Dev got a new cycle today. A crappy-cheap Chinese one, like me. And while the state of mine has stabalized a bit over the months, his problems are just starting. Now I don't want to piss over Chinese mountainbike makers, but in the 24 hours that Dev had his bike, he broke his back spoiler, and his bike stand became so loose, it moved to stand position while riding; which can have fatal consequences when taking the wrong turn.
Compared to me though, he has a bit to go. In the few months I had mine, my left paddle broke off, my chain broke about 8 times until I got it replaced, my handle turned upside-down every few days, front- and back tire got punctured, I had to replace my back-brake cable, my gears in the front refused to go all the way up, my gears in the back refused to go all the way up, my back-brake connection broke, I had to recalibrate the sensitivity of my brakes a couple of times... that's all I remember at the moment.
I know all the bike mechanics in the neighborhood intimately now. There are about five from home to work. One tried to rip me off by demanding 150 rupies (1.50 euro), but usually I pay about 10 to 20 rupies. Anyway, as I said, my bike is stabalizing. Nothing happened to it for about 2 weeks. Just this disconcerting noise in the chain. My biggest problem now is the incredibly dusty air, which gets between my lenzes and makes me cry out in pain.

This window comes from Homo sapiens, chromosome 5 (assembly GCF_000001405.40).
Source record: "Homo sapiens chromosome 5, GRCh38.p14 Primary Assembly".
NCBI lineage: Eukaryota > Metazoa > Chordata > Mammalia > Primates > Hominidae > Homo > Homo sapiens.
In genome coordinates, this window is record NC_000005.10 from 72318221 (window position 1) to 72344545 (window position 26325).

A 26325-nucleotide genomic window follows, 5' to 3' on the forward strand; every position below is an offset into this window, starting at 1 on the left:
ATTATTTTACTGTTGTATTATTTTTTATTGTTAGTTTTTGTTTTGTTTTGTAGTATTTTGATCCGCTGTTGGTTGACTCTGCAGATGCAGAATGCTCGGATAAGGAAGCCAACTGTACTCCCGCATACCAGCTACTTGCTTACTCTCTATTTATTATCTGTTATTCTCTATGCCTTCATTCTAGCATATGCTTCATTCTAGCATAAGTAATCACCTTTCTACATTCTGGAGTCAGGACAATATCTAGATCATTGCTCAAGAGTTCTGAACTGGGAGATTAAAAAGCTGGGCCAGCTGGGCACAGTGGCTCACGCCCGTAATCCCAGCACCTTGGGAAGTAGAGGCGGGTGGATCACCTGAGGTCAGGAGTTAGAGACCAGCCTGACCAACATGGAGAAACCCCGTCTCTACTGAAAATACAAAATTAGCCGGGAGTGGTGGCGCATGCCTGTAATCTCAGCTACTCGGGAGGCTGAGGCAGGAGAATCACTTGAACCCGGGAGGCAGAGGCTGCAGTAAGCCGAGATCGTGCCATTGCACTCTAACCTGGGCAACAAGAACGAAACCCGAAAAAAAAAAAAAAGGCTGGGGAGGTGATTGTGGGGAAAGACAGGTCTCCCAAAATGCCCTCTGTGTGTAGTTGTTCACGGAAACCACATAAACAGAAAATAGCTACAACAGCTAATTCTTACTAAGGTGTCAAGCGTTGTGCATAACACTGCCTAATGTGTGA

And the other road-users of course who don't give a shit about cyclers. Point in case: last week, when some guy decided to ram his motorbike in my back tire. With had as a result that me, my cycle, he, his motorcycle and his girlfriend rolled over the road like bowling-balls. My cycle's only gripe was that its steering wheel was off-centre. My only defects were some blood on hand, arm, knee and foot. My blood unfortunately. From my wounds. I queried my assailants a few times about their state, but they didn't react. Why I still don't know. Not because they were unconscious, I'm pretty sure. The driver was trying to fit some piece of his cycle back in place, but motorcycles aren't made of Lego.
More and more bystanders were gathering around, and I thought it was a nice time to get away, before it turned into one of those demand-money-from-the-foreigner charades. I'm ok now, thanks.
If you want respect on the roads of Kathmandu you know the solution: one wheel!